Geographies of affect in places of death and disaster: Tohoku, Japan, after 3.11

Annaclaudia Martini

    Research output: ThesisThesis fully internal (DIV)

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    Abstract

    This thesis uses geographies of affect to analyse the construction, management and experience of post-disaster tourism and heritage. Fieldwork for this research was conducted in the coastal area of the Tohoku region of Japan. In 2011 this area was hit by an earthquake and tsunami and, in the southern prefecture of Fukushima, by a nuclear meltdown at the Fukushima Daiichi nuclear power plant. The thesis approaches the theoretical, methodological, and empirical issues raised by studies of affect in dark places, and considers a constellation of contexts related to post-disaster tourism in the region, specifically in: the town of Kuji, which used the disaster as a way to revitalize their traditional heritage; Rikuzentakata, a town trying to develop long-lasting international tourism; the Fukushima exclusion zone; and the case of post-disaster debris retrieved across the Pacific Ocean and brought back to Japan to be memorialized. In the theoretical approach used, dark tourism studies are framed within socio-spatial theories of affect, so as to better understand the affective layer of dark tourism, and how tourists’ affects are negotiated in post-disaster tourism in Tohoku, Japan; how they are politically engineered by tourism workers and local stakeholders through processes of place-making; and the ways post-disaster sites are framed by news and information outlets to which the tourist has been exposed. Places of death, disaster and atrocities negotiate painful pasts, ethically problematic situations, and strong emotional and affective reactions from locals and visitors alike. Tourists’ affective responses to death and disaster have not yet been studied in-depth by academics, but have the potential to elicit moments of intensity in the interaction with space, and such intensities can resonate with and be picked up by tourists. A theoretical and empirical work on affects in dark tourism places can also benefit geographies of affect, by offering insights in intensities of affect that can be more prominently expressed in places of disaster, such as hope, catharsis, and the experience of the sublime.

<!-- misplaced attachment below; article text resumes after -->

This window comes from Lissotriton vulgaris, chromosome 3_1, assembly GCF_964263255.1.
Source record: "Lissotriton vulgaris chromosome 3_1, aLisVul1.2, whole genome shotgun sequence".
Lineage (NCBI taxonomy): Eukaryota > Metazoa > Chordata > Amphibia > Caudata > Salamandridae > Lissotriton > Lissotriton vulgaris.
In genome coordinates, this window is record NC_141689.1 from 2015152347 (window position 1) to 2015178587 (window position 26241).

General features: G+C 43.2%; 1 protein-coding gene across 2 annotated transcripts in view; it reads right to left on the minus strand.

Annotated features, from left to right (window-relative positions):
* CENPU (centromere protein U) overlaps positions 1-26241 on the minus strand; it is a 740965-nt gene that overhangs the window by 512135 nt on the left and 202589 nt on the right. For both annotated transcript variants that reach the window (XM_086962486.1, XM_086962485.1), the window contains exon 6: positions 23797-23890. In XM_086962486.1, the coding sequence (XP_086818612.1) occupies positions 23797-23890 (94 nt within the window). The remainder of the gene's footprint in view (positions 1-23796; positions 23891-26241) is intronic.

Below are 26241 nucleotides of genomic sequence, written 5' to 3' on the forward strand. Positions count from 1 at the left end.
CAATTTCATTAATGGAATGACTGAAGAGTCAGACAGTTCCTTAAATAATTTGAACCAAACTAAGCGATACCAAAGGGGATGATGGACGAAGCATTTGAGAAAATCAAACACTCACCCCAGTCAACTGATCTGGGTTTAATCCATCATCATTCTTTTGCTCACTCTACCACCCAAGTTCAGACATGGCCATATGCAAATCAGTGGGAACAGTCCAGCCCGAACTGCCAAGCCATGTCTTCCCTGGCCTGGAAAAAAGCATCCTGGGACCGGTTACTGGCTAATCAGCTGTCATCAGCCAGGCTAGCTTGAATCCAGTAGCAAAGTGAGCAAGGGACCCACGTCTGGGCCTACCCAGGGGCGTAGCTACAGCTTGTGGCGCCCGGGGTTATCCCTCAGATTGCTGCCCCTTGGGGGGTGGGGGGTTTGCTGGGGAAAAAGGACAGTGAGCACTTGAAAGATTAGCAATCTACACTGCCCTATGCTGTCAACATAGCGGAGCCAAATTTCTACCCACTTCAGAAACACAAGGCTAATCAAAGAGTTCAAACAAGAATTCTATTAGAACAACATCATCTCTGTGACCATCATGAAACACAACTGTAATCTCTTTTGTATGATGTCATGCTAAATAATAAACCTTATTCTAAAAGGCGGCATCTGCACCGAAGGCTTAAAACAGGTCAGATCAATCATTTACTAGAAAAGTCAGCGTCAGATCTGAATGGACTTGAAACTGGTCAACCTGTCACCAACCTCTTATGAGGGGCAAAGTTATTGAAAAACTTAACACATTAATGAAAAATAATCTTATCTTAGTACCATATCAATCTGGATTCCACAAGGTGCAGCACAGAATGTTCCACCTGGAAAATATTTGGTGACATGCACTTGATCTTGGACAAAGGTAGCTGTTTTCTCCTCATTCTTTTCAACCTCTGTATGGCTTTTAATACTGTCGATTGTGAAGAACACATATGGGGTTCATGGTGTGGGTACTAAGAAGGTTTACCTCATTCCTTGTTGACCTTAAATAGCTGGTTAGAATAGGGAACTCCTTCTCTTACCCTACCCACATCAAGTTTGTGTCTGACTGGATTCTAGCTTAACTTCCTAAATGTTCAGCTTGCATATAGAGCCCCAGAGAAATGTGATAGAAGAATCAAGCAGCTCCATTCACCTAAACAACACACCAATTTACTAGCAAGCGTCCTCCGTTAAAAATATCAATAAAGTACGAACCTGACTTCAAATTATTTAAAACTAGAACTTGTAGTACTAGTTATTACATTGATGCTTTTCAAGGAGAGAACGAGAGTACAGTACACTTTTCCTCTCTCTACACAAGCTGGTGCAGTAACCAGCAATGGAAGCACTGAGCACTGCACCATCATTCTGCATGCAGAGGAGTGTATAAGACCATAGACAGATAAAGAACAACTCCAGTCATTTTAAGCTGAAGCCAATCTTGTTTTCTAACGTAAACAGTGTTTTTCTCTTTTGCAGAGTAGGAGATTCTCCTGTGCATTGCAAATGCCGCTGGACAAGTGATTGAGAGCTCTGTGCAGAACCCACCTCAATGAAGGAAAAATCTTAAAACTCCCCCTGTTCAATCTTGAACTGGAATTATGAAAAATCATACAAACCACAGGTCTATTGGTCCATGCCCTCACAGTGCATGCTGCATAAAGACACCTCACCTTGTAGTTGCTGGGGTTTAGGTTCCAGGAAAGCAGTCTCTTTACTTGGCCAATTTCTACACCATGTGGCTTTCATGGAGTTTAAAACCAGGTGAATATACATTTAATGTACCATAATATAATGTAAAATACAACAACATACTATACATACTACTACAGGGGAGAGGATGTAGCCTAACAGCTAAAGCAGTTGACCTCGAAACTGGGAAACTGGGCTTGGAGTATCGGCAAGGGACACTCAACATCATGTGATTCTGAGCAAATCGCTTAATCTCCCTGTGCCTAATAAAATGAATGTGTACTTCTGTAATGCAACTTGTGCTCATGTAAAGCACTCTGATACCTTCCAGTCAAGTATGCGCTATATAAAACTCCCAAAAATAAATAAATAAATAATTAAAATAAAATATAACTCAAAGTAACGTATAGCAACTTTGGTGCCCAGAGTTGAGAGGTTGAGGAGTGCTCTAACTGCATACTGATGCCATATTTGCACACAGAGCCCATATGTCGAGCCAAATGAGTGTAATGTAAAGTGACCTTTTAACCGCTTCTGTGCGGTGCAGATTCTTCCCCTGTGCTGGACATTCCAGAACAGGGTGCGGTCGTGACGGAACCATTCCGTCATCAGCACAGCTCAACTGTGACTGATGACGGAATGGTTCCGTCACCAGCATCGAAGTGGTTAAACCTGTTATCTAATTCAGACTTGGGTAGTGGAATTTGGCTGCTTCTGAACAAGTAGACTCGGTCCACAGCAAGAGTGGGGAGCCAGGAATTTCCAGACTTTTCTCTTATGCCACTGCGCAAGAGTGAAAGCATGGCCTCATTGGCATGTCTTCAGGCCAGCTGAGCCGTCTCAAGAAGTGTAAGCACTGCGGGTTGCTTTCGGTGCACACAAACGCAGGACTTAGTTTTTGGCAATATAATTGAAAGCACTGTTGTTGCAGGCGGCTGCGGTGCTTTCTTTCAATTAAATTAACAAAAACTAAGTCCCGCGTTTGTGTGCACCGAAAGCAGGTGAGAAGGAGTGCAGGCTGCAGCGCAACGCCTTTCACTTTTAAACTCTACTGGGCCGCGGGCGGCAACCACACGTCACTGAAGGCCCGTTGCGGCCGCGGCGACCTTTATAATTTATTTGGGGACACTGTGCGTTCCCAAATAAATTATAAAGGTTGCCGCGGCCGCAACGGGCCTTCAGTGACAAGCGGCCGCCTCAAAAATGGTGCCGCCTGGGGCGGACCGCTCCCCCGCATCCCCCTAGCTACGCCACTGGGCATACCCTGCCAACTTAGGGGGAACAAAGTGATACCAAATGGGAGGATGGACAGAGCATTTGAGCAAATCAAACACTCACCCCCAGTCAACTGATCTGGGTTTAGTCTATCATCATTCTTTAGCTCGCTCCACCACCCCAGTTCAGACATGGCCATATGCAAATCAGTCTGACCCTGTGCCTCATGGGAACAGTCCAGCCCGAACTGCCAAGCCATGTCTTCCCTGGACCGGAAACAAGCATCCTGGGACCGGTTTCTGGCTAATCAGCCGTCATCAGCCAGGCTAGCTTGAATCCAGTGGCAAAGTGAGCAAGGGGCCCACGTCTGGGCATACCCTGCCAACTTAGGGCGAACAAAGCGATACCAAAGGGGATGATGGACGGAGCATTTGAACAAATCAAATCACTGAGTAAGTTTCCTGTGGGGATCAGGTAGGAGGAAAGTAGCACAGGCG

Original languageEnglish
    QualificationDoctor of Philosophy
    Awarding Institution
    • University of Groningen
    Supervisors/Advisors
    • Vanclay, Frank, Supervisor
    • van Hoven, Bettina, Co-supervisor
    Award date20-Jun-2019
    Place of Publication[Groningen]
    Publisher
    Print ISBNs978-94-034-1708-0
    Publication statusPublished - 2019

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